The recent opening of the Louvre Abu Dhabi has been widely advertised in the media and although this is far from the usual tourist destination it certainly seems to be worth the visit.
It is clear that the name “Louvre” is a temporary publicity for which
paid $1.15 billion and their agreement will run for the next thirty years.
During the first ten years of its life, the Louvre Abu Dhabi
will receive artwork on loan from four Parisian museums, the Louvre, the Musée
Quai d’Orsay, the Bibliothèque Nationale and the Centre Pompidou. This should
allow them to constitute their own collection in the meantime. Abu Dhabi
Among the six hundred or so artifacts on display (half of them coming from
), I was pleasantly surprised
to find a statue of Alexander the Great.
It is the bust of Alexander Inopos
from around 100 BC recovered from France Delos.
However, some scholars disagree and believe it to represent Mithradates VI who was a great admirer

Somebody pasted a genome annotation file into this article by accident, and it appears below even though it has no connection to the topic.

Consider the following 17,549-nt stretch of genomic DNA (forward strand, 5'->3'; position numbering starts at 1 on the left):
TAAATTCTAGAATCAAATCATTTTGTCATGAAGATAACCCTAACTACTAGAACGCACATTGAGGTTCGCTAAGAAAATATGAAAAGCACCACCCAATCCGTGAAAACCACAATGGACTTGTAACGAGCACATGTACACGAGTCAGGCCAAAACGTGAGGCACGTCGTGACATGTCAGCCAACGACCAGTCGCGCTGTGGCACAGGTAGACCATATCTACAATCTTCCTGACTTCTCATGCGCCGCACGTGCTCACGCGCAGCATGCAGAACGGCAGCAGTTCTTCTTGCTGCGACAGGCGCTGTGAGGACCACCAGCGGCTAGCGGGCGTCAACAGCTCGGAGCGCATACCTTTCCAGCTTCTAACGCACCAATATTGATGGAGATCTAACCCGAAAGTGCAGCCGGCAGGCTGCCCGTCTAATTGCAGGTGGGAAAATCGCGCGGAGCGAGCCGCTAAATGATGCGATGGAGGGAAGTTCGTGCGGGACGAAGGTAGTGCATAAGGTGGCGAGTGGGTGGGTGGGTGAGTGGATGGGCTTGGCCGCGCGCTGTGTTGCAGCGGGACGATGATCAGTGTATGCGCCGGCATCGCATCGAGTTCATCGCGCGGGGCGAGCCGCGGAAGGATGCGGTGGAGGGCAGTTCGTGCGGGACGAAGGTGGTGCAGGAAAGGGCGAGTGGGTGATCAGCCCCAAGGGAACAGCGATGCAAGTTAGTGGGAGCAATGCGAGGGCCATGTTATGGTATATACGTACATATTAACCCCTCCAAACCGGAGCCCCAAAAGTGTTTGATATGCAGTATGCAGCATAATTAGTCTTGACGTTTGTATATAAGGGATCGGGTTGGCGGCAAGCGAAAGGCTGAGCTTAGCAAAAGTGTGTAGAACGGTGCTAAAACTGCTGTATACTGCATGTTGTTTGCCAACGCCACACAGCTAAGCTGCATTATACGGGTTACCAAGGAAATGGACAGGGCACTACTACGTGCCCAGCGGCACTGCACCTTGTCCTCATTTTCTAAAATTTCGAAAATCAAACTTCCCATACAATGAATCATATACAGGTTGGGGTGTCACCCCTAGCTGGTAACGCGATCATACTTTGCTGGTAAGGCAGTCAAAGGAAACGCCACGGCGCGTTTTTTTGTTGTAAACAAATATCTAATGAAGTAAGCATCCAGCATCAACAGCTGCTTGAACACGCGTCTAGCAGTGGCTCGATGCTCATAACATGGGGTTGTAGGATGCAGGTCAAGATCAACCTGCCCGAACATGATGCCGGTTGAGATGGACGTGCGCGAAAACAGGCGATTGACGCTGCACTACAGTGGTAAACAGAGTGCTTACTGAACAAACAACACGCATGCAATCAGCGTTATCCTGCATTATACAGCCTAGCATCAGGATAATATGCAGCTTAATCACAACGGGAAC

of Alexander and tried to emulate
I like to see this statue as a homecoming of Alexander in the
Persian Gulf. So far, there is no
knowledge that he himself ever went as far as the Strait of Hormuz near today’s
but his admiral Nearchus certainly
passed that narrow when he brought his fleet from the Indus
River to . As far as we know, Alexander himself sailed from the gulf
up the Babylon all the way to Opis
Conquests of Alexander the Great by Waldemar Heckel). Tigris River
Alexander’s presence in the Gulf area is generally overlooked. We know, for instance that he founded the city of Alexandria-on-the-Tigris, also called Antiochia-in-Susiana or Charax Spasinou-on-the-Tigris at the spot where the river emptied in the Persian Gulf some 2,500 years ago (see: Excavations at Alexandria-on-the-Tigris). There are traces of Alexander’s presence at Failaka, an island off the coast of modern
Outpost in the Gulf). Kuwait